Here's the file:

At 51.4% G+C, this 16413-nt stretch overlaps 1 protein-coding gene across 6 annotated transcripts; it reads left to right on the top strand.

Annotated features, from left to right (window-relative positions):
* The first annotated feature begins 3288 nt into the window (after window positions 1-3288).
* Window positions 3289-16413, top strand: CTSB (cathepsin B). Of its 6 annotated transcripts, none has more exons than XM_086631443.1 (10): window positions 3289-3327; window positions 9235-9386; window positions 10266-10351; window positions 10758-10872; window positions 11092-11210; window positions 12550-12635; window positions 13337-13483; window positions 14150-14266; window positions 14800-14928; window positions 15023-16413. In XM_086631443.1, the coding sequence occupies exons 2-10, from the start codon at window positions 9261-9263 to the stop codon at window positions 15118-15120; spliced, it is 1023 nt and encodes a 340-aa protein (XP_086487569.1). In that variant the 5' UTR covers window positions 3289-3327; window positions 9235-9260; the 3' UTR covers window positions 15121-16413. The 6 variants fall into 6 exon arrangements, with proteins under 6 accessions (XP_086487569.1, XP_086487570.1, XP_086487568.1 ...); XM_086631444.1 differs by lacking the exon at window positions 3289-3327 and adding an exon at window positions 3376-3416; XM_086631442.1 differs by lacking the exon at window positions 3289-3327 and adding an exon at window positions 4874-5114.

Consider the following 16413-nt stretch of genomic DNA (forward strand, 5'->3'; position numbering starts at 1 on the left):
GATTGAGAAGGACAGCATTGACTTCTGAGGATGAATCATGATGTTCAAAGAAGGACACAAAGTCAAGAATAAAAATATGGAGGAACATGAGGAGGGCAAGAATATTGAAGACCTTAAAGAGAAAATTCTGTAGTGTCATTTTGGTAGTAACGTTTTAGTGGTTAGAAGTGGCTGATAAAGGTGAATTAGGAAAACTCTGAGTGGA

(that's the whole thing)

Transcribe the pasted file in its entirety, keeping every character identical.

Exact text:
At 51.4% G+C, this 16413-nt stretch overlaps 1 protein-coding gene across 6 annotated transcripts; it reads left to right on the top strand.

Annotated features, from left to right (window-relative positions):
* The first annotated feature begins 3288 nt into the window (after window positions 1-3288).
* Window positions 3289-16413, top strand: CTSB (cathepsin B). Of its 6 annotated transcripts, none has more exons than XM_086631443.1 (10): window positions 3289-3327; window positions 9235-9386; window positions 10266-10351; window positions 10758-10872; window positions 11092-11210; window positions 12550-12635; window positions 13337-13483; window positions 14150-14266; window positions 14800-14928; window positions 15023-16413. In XM_086631443.1, the coding sequence occupies exons 2-10, from the start codon at window positions 9261-9263 to the stop codon at window positions 15118-15120; spliced, it is 1023 nt and encodes a 340-aa protein (XP_086487569.1). In that variant the 5' UTR covers window positions 3289-3327; window positions 9235-9260; the 3' UTR covers window positions 15121-16413. The 6 variants fall into 6 exon arrangements, with proteins under 6 accessions (XP_086487569.1, XP_086487570.1, XP_086487568.1 ...); XM_086631444.1 differs by lacking the exon at window positions 3289-3327 and adding an exon at window positions 3376-3416; XM_086631442.1 differs by lacking the exon at window positions 3289-3327 and adding an exon at window positions 4874-5114.

Consider the following 16413-nt stretch of genomic DNA (forward strand, 5'->3'; position numbering starts at 1 on the left):
GATTGAGAAGGACAGCATTGACTTCTGAGGATGAATCATGATGTTCAAAGAAGGACACAAAGTCAAGAATAAAAATATGGAGGAACATGAGGAGGGCAAGAATATTGAAGACCTTAAAGAGAAAATTCTGTAGTGTCATTTTGGTAGTAACGTTTTAGTGGTTAGAAGTGGCTGATAAAGGTGAATTAGGAAAACTCTGAGTGGA